Picture of Open Access badges

Discover Open Access research at Strathprints

It's International Open Access Week, 24-30 October 2016. This year's theme is "Open in Action" and is all about taking meaningful steps towards opening up research and scholarship. The Strathprints institutional repository is a digital archive of University of Strathclyde research outputs. Explore recent world leading Open Access research content by University of Strathclyde researchers and see how Strathclyde researchers are committing to putting "Open in Action".


Image: h_pampel, CC-BY

Translations in the yard of Africa

Wicomb, Zoe (2002) Translations in the yard of Africa. Journal of Literary Studies, 18 (3-4). pp. 209-223. ISSN 0256-4718

Full text not available in this repository. (Request a copy from the Strathclyde author)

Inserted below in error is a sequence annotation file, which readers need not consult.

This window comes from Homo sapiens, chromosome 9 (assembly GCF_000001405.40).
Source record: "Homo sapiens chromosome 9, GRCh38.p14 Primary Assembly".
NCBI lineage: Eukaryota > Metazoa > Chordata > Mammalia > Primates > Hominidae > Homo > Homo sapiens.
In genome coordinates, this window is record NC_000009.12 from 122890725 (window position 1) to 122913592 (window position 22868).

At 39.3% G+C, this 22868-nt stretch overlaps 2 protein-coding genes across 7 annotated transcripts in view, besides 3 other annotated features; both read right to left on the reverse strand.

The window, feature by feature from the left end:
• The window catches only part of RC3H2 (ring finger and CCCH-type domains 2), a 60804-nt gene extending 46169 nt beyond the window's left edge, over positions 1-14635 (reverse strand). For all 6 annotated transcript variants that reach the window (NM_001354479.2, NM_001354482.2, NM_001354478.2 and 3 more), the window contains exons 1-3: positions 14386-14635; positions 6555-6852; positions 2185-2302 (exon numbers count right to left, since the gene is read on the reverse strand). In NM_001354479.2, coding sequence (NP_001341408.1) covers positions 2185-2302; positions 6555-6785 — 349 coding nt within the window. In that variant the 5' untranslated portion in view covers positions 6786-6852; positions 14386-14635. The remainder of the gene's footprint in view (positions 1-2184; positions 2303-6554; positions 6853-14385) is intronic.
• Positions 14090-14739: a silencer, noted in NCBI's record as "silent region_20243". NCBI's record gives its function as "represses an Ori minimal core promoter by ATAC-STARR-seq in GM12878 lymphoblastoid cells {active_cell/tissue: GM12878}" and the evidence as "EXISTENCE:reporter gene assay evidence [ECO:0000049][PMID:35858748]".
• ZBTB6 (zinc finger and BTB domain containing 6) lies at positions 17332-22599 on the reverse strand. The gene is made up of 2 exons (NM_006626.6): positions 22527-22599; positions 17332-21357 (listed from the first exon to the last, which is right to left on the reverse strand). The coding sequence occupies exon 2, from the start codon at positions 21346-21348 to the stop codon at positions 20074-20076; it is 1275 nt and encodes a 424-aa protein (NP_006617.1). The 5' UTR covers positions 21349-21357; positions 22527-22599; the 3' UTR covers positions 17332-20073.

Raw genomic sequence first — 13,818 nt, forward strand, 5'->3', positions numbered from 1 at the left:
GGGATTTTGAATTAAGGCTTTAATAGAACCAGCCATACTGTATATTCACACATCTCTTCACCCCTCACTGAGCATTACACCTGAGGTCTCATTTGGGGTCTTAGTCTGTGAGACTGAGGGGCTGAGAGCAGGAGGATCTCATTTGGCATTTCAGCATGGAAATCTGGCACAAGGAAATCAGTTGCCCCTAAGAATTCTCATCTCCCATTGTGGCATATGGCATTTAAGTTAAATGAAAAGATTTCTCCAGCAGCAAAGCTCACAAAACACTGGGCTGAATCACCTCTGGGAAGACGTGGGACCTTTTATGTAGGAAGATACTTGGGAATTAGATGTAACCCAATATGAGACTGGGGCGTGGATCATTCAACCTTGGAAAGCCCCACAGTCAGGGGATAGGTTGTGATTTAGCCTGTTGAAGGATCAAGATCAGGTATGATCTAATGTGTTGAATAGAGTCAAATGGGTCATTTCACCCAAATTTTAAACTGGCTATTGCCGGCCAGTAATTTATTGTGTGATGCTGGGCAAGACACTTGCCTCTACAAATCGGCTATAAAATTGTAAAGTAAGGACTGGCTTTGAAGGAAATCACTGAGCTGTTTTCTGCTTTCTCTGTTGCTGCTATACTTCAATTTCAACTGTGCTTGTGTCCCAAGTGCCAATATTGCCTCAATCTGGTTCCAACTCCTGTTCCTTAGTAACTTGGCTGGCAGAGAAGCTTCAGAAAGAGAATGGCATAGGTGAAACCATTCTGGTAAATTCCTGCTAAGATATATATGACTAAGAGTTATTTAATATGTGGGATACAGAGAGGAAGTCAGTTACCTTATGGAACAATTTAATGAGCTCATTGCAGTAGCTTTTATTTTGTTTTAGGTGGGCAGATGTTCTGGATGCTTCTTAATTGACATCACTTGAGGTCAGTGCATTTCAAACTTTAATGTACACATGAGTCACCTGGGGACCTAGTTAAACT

In his account of the style in which Pauline Smith represents Afrikaners, her 'faux-naief' translation or transfer from Afrikaans to English, J.M Coetzee identifies the grammatical error of aspect as evidence that there is no actual Afrikaans original behind the archaic-sounding, ethnicised English: 'no-one speaking his own language makes errors of aspect: the time-system of the verb is too fundamental to language, and therefore to conceptualisation for that to happen'. Two issues in this position relate to my argument about Disgrace as a text that struggles with translation as concept-metaphor for the postapartheid condition: firstly, the question of an original language Coetzee expects to find behind the English 'translation' that claims to retain its trace; and secondly, the grammatical aspect of the perfective that not only preoccupies Lurie, the novel's central character, but also in terms of cultural translation marks the arrival at the target language/culture. In the following examination of the ways in which cultural translation is figured in the text, I also consider the relationship between translation and what has been called the period of transition in South Africa.